Friday 18 March 2016

App-only ecommerce – to dive in or not to dive?

Ecommerce companies are increasingly leaning towards smartphone applications. Most companies contend that majority of their business comes from their apps and not the website. Apart from Myntra (fashion), the others who are app-only include TinyOwl (food delivery), Faasos (food), Ola (cabs), and Grofers (grocery delivery).
Smartphone penetration and adaptation has a remarkably high rate in India, according to a study conducted by Wharton University of Pennsylvania.
Sreedhar Prasad, business consulting partner at KPMG says, “The pace of smartphone penetration and mobile Internet in India has led to an acceleration of the app model much faster than elsewhere.”
However, will app-only strategy translate to happily ever after for Indian ecommerce?

Benefits of apps

Browsing in an app offers the following benefits to users:
  • Personalization – An app can be suitably personalized based on the user’s shopping preferences and habits. Myntra has a separate landing page for each user. Likewise, Faasos, a food delivery app, shows each user a unique menu based on the availability of choices at their location.
  • Reduced competition – When surfing on a computer, a user can explore choices and rates available in multiple websites. This is limited while surfing on an app, thus offering relief to the companies.
  • Optimum use of resources – A company can concentrate all its resources on maintaining and updating the app, rather than splitting its money and manpower between website and app.
At the same time, the following disadvantages could come in the way:
  • Restricting users’ choices – When Myntra went app-only, its competitors were quick to criticise the move of taking away user freedom. Kunal Bahl, CEO ofSnapdeal says app-only is “the dumbest and most consumer-unfriendly idea ever.”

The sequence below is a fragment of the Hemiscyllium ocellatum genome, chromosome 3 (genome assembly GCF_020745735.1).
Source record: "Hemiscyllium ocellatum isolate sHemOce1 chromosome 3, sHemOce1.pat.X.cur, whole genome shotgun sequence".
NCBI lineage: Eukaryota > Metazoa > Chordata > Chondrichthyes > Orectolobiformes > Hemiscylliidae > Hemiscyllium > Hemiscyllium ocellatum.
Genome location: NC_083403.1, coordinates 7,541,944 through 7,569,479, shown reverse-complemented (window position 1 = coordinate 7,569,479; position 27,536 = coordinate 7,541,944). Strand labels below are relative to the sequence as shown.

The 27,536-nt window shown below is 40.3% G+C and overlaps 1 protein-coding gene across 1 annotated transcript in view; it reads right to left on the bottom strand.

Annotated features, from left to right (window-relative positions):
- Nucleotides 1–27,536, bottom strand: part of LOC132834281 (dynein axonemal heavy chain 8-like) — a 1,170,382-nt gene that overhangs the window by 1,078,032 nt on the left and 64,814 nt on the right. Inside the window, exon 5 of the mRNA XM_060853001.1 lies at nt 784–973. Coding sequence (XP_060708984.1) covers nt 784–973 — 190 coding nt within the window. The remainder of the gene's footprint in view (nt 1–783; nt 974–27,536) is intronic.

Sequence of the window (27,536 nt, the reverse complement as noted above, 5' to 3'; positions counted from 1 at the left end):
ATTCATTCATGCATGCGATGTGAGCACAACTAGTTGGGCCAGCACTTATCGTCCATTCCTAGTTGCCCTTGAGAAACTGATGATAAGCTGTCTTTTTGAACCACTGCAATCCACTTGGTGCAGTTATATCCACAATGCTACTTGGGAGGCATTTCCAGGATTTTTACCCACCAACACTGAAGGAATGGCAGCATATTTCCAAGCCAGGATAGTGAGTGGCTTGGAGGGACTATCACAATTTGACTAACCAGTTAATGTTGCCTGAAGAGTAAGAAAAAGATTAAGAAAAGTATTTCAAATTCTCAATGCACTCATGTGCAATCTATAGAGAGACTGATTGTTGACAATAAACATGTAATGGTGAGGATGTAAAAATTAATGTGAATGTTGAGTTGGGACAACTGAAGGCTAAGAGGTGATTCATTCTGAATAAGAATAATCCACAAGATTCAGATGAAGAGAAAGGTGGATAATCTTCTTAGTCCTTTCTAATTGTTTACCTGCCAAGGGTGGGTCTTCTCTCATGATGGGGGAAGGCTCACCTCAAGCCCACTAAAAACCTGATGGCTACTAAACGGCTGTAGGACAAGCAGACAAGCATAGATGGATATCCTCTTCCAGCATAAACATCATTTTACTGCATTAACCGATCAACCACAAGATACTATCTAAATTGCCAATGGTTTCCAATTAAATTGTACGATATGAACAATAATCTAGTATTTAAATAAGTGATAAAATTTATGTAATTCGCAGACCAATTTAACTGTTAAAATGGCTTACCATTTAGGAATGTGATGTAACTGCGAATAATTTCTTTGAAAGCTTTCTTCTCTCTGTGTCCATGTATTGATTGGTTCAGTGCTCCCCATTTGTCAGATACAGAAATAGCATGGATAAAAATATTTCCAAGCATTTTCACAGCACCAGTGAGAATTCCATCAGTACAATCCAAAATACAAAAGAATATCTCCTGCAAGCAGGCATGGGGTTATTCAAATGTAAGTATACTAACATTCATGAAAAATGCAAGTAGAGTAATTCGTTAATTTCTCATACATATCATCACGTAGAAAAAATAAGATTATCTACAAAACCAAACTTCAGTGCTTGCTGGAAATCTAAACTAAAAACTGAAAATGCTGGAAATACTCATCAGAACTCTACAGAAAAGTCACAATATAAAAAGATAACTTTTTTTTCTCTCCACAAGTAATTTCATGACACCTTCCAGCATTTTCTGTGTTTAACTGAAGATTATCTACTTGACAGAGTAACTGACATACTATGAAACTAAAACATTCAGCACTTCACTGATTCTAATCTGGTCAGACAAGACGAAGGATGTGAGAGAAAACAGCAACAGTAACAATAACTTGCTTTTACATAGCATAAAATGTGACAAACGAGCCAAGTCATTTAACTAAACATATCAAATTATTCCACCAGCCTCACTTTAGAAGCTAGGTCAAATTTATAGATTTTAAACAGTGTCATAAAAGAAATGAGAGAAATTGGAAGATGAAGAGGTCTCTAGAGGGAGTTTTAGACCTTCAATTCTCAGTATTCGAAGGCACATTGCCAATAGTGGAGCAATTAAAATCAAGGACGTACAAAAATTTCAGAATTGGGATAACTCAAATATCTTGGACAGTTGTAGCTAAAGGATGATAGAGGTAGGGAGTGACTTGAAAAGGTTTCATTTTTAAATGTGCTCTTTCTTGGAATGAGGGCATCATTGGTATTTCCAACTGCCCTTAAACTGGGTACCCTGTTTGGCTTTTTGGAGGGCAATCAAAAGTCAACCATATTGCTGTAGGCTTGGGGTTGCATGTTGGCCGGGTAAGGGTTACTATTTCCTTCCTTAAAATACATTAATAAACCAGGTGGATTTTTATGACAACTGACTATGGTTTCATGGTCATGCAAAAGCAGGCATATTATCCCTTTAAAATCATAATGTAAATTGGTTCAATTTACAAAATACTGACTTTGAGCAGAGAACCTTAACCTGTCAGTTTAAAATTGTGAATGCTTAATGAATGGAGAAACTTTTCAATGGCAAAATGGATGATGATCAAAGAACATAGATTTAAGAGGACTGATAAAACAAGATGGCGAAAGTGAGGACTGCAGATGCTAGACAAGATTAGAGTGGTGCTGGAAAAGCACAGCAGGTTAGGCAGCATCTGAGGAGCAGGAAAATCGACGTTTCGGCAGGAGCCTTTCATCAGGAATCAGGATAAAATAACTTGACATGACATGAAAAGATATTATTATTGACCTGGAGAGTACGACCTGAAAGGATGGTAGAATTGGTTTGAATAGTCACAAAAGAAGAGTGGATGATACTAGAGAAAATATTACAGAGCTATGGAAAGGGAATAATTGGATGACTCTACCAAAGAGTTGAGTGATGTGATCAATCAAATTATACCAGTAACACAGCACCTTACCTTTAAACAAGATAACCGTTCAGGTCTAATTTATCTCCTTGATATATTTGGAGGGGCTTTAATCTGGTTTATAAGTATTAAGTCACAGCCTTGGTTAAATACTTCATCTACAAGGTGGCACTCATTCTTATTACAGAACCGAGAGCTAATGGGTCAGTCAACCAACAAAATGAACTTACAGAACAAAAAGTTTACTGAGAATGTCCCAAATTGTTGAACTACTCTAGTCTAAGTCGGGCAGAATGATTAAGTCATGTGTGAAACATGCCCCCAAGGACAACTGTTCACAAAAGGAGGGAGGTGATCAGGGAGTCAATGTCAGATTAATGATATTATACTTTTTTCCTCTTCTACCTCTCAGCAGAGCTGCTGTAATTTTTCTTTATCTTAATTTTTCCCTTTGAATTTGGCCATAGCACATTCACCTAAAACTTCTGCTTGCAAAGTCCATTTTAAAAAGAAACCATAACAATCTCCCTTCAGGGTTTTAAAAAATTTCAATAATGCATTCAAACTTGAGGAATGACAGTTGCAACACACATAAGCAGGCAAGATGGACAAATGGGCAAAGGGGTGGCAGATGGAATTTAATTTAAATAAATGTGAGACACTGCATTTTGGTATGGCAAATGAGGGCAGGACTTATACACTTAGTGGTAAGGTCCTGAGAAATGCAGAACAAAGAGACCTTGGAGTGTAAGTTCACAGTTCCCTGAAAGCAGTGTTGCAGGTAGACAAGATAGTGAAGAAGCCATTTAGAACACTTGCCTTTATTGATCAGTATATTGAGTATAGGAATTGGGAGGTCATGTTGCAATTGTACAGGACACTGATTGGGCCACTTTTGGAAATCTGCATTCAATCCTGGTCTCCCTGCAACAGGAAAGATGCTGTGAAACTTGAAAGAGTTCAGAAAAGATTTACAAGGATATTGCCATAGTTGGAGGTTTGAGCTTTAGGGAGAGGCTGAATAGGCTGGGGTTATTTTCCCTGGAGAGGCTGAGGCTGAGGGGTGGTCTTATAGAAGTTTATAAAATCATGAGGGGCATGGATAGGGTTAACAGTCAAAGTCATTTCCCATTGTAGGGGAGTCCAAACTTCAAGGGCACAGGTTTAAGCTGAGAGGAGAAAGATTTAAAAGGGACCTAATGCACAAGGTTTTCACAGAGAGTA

• Low storage in smartphones – Most smartphones have a limited storage, and users tend to delete apps that they haven’t used in a while. “The usual challenge of getting noticed and heard in a crowded market is even more exacerbated in the app world,” says Prashant Gupta, CEO of abof.
  • Not expensive to maintain both – Ankur Bisen, senior vice president for retail at Technopak, says, “The incremental cost of operating a website is very low.” Sreedhar Prasad feels that both are required for a company’s success, “I believe that ‘click-and-buy’ will happen on the app while ‘browse-and-buy’ will be on desktop.”

App only or app and website – the verdict

Experts are divided on the ideal solution. However, the majority feels that going app-only may not work. Kartik Hosanagar, a Wharton professor of operations feels that it could be ‘risky’.
Rishikesha Krishnan, director of the Indian Institute of Management Indore says, “My own suspicion is that a hybrid approach is better.”
It would be prudent if ecommerce companies exercise caution before taking drastic measures. However, one should also consider the area of operations before deciding if a website is needed at all.

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